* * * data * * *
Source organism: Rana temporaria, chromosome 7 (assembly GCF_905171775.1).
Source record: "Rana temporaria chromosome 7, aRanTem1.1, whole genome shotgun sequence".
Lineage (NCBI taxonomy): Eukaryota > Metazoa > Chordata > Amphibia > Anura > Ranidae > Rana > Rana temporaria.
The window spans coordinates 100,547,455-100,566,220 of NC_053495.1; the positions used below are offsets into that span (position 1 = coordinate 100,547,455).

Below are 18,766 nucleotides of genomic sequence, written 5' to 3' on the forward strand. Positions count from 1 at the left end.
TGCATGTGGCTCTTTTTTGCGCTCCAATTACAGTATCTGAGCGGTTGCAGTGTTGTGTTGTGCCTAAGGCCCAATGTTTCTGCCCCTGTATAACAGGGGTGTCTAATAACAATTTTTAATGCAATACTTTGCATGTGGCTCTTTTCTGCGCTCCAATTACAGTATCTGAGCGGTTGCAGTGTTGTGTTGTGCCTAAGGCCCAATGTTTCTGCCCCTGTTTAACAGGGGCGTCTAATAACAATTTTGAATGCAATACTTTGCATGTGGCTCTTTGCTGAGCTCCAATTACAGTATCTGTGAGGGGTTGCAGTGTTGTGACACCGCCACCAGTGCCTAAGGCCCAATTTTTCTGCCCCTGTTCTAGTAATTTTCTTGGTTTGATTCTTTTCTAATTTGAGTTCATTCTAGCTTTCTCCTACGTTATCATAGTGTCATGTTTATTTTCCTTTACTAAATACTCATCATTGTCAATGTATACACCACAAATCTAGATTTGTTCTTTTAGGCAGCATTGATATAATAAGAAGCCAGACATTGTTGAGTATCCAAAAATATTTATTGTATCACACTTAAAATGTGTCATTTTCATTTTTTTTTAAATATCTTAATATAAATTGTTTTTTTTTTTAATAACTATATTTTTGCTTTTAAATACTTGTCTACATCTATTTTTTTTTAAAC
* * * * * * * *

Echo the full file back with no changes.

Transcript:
Source organism: Rana temporaria, chromosome 7 (assembly GCF_905171775.1).
Source record: "Rana temporaria chromosome 7, aRanTem1.1, whole genome shotgun sequence".
Lineage (NCBI taxonomy): Eukaryota > Metazoa > Chordata > Amphibia > Anura > Ranidae > Rana > Rana temporaria.
The window spans coordinates 100,547,455-100,566,220 of NC_053495.1; the positions used below are offsets into that span (position 1 = coordinate 100,547,455).

Below are 18,766 nucleotides of genomic sequence, written 5' to 3' on the forward strand. Positions count from 1 at the left end.
TGCATGTGGCTCTTTTTTGCGCTCCAATTACAGTATCTGAGCGGTTGCAGTGTTGTGTTGTGCCTAAGGCCCAATGTTTCTGCCCCTGTATAACAGGGGTGTCTAATAACAATTTTTAATGCAATACTTTGCATGTGGCTCTTTTCTGCGCTCCAATTACAGTATCTGAGCGGTTGCAGTGTTGTGTTGTGCCTAAGGCCCAATGTTTCTGCCCCTGTTTAACAGGGGCGTCTAATAACAATTTTGAATGCAATACTTTGCATGTGGCTCTTTGCTGAGCTCCAATTACAGTATCTGTGAGGGGTTGCAGTGTTGTGACACCGCCACCAGTGCCTAAGGCCCAATTTTTCTGCCCCTGTTCTAGTAATTTTCTTGGTTTGATTCTTTTCTAATTTGAGTTCATTCTAGCTTTCTCCTACGTTATCATAGTGTCATGTTTATTTTCCTTTACTAAATACTCATCATTGTCAATGTATACACCACAAATCTAGATTTGTTCTTTTAGGCAGCATTGATATAATAAGAAGCCAGACATTGTTGAGTATCCAAAAATATTTATTGTATCACACTTAAAATGTGTCATTTTCATTTTTTTTTAAATATCTTAATATAAATTGTTTTTTTTTTTAATAACTATATTTTTGCTTTTAAATACTTGTCTACATCTATTTTTTTTTAAAC